Full text: Wirtschaft und Gesellschaft - 2008 Heft 3 (3)

34. Jahrgang (2008), Heft 3 Wirtschaft und Gesellschaft
337
1. Introduction
The aim of this paper is to empirically analyze the impact of globaliza-
tion – as measured by the trade and capital flows – on the labor market 
outcomes in Austria. In the last fifteen years there has been a significant 
increase in the globalization of the Austrian economy through an incre-
ase in exports, final imports, intermediate imports, and outward foreign 
direct investment (FDI). The integration of the Central and Eastern Europe 
(CEECs) to the European economic sphere, added a new dimension to 
the globalization of the Austrian economy, although Austrian trade and 
FDI towards Western Europe also increased significantly during this pe-
riod. Austria is one of the relatively most integrated Western high wage-
countries to the low-wage East. Its geographical proximity as well as his-
torical ties and its small size played a role in this fast integration.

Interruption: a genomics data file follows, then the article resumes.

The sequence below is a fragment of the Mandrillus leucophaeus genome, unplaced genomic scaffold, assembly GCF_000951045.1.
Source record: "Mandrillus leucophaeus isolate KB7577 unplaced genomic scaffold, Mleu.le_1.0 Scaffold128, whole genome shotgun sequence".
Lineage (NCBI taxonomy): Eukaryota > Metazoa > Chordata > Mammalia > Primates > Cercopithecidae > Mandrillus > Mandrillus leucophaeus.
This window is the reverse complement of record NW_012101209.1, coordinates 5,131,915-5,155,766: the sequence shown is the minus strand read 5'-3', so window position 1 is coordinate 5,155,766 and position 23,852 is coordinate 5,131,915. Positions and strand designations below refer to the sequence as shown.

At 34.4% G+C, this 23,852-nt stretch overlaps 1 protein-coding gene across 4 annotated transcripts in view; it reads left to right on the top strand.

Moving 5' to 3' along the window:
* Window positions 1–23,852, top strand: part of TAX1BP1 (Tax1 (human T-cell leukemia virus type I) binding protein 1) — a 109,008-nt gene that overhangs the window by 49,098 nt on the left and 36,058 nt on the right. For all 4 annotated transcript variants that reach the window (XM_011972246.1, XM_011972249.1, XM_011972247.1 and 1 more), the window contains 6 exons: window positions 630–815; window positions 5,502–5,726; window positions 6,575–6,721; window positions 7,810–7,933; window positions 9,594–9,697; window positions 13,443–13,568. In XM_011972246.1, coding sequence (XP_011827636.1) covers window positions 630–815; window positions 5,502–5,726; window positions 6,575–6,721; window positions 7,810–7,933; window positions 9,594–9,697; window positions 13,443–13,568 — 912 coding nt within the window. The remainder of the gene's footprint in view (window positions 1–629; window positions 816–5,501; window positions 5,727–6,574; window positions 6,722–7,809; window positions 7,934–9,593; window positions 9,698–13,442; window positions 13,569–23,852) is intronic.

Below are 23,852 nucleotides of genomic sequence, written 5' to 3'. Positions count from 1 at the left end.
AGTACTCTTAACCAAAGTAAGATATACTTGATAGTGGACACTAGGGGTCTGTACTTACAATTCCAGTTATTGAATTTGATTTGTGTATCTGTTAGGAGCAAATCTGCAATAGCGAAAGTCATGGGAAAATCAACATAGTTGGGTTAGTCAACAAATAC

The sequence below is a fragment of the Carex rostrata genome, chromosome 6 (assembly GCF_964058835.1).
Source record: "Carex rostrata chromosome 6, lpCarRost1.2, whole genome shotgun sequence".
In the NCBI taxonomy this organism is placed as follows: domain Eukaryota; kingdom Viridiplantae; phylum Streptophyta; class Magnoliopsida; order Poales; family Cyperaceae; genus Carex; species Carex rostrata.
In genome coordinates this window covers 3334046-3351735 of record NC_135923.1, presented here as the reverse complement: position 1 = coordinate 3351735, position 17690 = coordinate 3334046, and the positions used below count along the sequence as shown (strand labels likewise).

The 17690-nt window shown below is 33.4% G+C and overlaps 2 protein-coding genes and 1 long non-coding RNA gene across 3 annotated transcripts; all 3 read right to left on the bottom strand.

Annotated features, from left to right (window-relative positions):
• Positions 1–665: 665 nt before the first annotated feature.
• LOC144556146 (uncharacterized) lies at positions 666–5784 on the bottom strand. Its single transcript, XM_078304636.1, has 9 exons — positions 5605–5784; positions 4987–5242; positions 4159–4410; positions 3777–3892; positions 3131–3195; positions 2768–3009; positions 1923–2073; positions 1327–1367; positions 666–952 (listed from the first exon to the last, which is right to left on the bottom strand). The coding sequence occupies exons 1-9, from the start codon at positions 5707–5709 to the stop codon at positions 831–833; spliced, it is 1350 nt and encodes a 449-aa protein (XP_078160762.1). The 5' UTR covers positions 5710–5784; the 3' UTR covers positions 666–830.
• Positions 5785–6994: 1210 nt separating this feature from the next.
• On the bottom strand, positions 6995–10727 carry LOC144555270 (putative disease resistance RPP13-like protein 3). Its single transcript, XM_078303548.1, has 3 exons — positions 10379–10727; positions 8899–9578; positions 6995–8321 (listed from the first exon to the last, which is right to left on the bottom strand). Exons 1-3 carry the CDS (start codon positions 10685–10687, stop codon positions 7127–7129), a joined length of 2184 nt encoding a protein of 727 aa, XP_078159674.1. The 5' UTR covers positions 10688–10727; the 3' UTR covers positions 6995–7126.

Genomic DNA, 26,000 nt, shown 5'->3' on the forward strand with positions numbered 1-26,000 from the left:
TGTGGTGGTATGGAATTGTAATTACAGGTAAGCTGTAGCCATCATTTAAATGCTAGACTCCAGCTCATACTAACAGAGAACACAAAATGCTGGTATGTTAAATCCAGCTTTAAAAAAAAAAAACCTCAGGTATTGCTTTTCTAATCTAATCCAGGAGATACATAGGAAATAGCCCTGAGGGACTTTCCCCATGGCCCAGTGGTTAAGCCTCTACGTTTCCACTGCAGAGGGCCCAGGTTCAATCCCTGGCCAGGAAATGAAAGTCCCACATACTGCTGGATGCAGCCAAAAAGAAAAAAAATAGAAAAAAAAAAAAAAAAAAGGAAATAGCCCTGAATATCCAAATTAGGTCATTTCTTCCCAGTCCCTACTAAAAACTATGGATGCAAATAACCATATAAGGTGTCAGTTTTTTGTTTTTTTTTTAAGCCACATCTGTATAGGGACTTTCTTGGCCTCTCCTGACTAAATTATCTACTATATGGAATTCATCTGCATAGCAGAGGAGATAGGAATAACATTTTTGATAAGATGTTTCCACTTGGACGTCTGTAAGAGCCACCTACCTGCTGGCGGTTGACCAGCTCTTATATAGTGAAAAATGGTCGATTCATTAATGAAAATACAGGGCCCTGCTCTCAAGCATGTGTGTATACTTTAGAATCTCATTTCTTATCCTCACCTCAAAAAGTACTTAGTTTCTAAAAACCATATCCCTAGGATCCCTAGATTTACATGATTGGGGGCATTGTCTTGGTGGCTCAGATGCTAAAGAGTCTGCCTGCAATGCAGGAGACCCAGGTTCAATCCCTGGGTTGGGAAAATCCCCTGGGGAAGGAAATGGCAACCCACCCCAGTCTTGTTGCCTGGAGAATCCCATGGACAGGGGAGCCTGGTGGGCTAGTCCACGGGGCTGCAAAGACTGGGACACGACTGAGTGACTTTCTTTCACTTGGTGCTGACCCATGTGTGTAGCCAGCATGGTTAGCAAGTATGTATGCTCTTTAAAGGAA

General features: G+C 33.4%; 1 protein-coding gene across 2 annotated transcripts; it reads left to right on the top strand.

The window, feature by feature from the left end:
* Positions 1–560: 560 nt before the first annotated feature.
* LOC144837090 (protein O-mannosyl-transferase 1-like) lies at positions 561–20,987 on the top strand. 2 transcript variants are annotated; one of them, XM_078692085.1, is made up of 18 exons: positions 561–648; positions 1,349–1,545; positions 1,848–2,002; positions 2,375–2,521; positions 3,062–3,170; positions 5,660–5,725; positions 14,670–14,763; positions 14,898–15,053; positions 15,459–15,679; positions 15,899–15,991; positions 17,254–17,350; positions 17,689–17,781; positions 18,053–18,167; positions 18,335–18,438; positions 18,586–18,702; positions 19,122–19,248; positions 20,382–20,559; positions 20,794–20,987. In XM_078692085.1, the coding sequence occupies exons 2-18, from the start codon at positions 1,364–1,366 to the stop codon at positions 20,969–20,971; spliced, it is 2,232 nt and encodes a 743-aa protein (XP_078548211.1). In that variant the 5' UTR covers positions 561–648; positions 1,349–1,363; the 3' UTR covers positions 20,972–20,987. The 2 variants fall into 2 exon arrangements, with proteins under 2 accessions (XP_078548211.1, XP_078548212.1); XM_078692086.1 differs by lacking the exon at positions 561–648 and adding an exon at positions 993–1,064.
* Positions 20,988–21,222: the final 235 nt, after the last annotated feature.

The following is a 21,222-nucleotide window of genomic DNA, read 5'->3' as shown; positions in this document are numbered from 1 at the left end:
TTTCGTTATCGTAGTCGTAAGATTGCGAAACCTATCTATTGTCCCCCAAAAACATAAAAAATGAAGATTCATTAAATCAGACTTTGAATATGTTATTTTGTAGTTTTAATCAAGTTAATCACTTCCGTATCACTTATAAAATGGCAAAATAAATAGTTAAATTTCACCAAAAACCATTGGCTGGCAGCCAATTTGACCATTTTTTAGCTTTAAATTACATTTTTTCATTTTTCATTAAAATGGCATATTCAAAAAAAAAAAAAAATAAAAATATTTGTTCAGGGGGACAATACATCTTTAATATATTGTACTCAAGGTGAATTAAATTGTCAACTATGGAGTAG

The increase in unemployment (from 3.8% in 1989 to 5.8% as of 2006 
albeit a decline again to 4.1% as of 2008) and wage moderation in the me-
antime attracted public attention to globalization, and in particular Eastern 
enlargement. Although the Austrian firms have been able to increase their 
profitability during Eastern Enlargement,1 whether the gains have been 
shared with labor is being debated. The stylized facts of the labor market 
developments raise some doubts: Since the 1980s industrial employment 
is decreasing, and total employment is stagnant in spite of the jobs created 
in services. The opposite trend in domestic employment compared with 
the increasing foreign affiliate jobs is particularly striking. In the meantime 
real wages have stagnated in the total economy particularly since the mid 
1990s in striking contrast to the strong improvement in labor productivity. 
* This paper is a revised short version of a project report prepared for the Arbeiterkammer 
Wien. The author is grateful to Paul Ramskogler for the excellent research assistance, 
to Werner Raza, Sepp Zuckerstaetter, Martin Falk, Engelbert Stockhammer, Wilfried Alt-
zinger, Christian Bellak, Thomas Grandner, Herbert Walther, Markus Leibrecht, Mehtap 
Hisarc?kl?og¡lu for fruitful discussions, and to Ursula Havel, Franz Granner, Lucia Glinsner, 
Irene Langer, René Dell'mour, Karl Klein, Henriette Killian, and Andreas Buzek for their 
valuable support about data. All remaining errors are mine.
The Effects of Globalization on Wages,  
Employment, and Wage Share in Austria*
Özlem Onaran
        

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